IU Natatorium to become first zero-waste athletic facility in Indiana
Diving trials at Natatorium to be first Olympic event to achieve zero waste
FOR IMMEDIATE RELEASE
INDIANAPOLIS -- The Indiana University Natatorium will be ready to operate as a zero-waste athletic facility when competitors arrive June 18 for the Olympic Diving Trials, becoming the first athletic facility in Indiana to achieve zero-waste goals and hosting the first Olympic event to have the zero-waste designation.
A number of athletic facilities, particularly at the collegiate level, have tried to reach zero waste, but many have fallen short, said Jessica Davis, director of the Office of Sustainability at Indiana University-Purdue University Indianapolis.
It's only fitting that the renowned world-class IU Natatorium will achieve that first in Indiana, having witnessed many athletic firsts over the years.
The accomplishment will carry weight with major athletic organizations.
"Sustainability efforts are important to the Indiana Sports Corp and its partners, including the NCAA, the Big Ten Conference and USA Diving," said Caleb Kolby, events coordinator with the Indiana Sports Corp. "IUPUI's efforts will really set a new bar for best practices, and the Indiana Sports Corp is pleased to play a role in it."
Being a zero-waste venue means that by weight, 90 percent of all waste must be recycled or composted. Only 10 percent may be disposed of as trash.
In a typical trash can, about 75 percent of what has been thrown away is recyclable, while another 20 to 25 percent is compostable, Davis said.
Efforts to achieve zero waste are taking root in higher education, especially athletics, said Davis: "It gives you the opportunity to engage and educate fans in one location about the waste they create.
With the Olympic Diving Trials in June and the recent completion of an extensive $20 million renovation of the IU Natatorium, "we thought this would be a great opportunity to tell the storied history of the IU Natatorium and to look forward and show how it will address one of Earth's biggest environmental problems in the way it operates," Davis said.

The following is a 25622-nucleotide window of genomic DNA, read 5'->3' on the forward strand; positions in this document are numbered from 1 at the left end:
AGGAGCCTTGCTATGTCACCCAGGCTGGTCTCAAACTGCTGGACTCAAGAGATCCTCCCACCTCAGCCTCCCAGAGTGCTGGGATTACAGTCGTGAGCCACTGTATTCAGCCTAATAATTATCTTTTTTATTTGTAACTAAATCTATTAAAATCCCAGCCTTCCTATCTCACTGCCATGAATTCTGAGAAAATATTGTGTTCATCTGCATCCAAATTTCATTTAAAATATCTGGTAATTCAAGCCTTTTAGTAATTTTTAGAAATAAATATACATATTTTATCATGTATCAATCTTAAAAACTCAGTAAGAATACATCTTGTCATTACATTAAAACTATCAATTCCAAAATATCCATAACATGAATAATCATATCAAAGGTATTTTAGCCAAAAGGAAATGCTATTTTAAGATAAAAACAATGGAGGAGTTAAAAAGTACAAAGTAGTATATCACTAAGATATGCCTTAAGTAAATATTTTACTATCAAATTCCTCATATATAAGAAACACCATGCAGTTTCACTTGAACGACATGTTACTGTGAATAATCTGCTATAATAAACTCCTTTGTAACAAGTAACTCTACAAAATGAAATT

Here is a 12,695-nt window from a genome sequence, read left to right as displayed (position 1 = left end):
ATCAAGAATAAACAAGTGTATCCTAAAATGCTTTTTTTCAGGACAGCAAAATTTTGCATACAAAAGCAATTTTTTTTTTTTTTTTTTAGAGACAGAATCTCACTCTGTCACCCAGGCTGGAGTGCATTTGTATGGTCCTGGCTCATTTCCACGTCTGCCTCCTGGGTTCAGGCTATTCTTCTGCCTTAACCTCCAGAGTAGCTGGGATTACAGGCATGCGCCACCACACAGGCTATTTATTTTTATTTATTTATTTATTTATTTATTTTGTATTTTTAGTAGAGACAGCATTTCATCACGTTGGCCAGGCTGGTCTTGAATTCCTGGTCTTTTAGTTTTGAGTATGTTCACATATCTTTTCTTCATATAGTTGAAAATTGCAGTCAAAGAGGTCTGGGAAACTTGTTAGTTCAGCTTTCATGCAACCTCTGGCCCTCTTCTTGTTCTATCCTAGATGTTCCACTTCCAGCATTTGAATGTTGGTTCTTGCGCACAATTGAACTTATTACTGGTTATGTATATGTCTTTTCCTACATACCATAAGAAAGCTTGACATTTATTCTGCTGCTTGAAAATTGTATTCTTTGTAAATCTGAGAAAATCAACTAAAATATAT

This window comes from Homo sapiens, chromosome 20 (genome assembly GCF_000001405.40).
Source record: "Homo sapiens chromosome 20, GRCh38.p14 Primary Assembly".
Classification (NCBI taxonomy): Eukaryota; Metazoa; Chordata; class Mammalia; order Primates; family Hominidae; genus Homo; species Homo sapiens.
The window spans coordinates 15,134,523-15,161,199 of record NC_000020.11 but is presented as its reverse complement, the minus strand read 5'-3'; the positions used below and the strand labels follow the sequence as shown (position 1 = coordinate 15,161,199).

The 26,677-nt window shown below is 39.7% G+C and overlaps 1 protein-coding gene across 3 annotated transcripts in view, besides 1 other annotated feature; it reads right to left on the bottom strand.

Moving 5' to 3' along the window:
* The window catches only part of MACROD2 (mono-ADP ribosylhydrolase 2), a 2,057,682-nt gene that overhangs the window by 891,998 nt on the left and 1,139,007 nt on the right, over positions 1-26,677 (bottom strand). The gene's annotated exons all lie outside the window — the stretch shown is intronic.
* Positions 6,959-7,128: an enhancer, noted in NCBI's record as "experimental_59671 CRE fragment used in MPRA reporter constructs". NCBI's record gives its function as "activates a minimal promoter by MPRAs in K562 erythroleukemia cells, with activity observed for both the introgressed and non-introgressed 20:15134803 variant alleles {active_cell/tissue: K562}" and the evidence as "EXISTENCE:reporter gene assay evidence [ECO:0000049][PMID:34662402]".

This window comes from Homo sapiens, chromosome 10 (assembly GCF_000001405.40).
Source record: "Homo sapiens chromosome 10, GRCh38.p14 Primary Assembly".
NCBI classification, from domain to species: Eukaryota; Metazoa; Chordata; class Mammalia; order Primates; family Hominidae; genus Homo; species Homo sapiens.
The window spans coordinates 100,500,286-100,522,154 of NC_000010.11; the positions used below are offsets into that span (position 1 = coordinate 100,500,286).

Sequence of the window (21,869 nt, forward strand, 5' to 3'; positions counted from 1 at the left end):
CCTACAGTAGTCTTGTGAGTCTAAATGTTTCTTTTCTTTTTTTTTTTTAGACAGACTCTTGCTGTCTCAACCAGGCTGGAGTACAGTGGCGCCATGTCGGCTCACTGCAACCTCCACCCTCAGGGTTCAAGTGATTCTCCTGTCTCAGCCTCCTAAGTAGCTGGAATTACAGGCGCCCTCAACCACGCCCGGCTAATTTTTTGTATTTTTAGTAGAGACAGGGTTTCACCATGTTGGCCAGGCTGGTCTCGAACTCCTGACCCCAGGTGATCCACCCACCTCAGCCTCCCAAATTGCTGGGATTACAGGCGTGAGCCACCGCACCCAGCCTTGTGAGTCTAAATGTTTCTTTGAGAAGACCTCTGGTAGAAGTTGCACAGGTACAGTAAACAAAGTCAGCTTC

A major challenge is to review food that is sold at a facility and work with vendors to ensure that any product can be disposed of in a way that is not trash, Davis said. "For example, you can't have a food product that comes in a wrapper or container that isn't recyclable or compostable, because that adds to your trash line," she said.
For the IU Natatorium, that meant meeting with the foodservice providers to examine all of the food products they typically offer at concessions. "We sorted them as recyclable, compostable and trash and worked at eliminating trash items," Davis said.
Even straws came under scrutiny. "Even though the straw's paper wrapper is recyclable, the straw itself had to be trashed," said Davis. "So we looked at getting a paper straw that would be compostable."
"We have essentially eliminated trash from the food products that we're offering," Davis said. "That's why we're confident we can hit the 90 percent mark."
Instead of having just trash and recycle bins, additional bins were installed at the IU Natatorium for compostable waste. The recycle and compost bins are larger than the trash bins, providing a visual reminder as to what needs to go where, Davis said.
To help fans, athletes and others dispose of waste in the correct bins, a Herron School of Art and Design visual communication design class led by assistant professor Pamela Napier was asked to design new signage, among other things, for the zero-waste initiative.
"The students learned they had split seconds when people approach bins and one second to capture them, where the people are wondering, hmm, what do I do with this," Napier said.
The zero-waste initiative is also capturing the attention of the business community.
"The zero-waste initiative has really resonated with sponsors in a big way," said Richard Lord, the IU Natatorium's business development manager. "It resonates because it's a best practice. It's the right thing to do. It's something people will be excited to hear."
Lord said zero waste was an important factor in securing a multiyear, six-figure sponsorship.
For other organizations, zero waste was the primary component that led to sponsorships, Lord said, including Busch Systems International.
"Making the right choices takes inspiration, education and participation," said Craig Busch, CEO of Busch Systems International. "By constantly striving to reach higher standards of environmental responsibility, you can encourage colleagues and peers to do the same -- and this is what can be accomplished by the zero-waste efforts at the IU Natatorium. We've chosen to support these efforts because we believe in this program and because eco-responsibility is everyone's responsibility."
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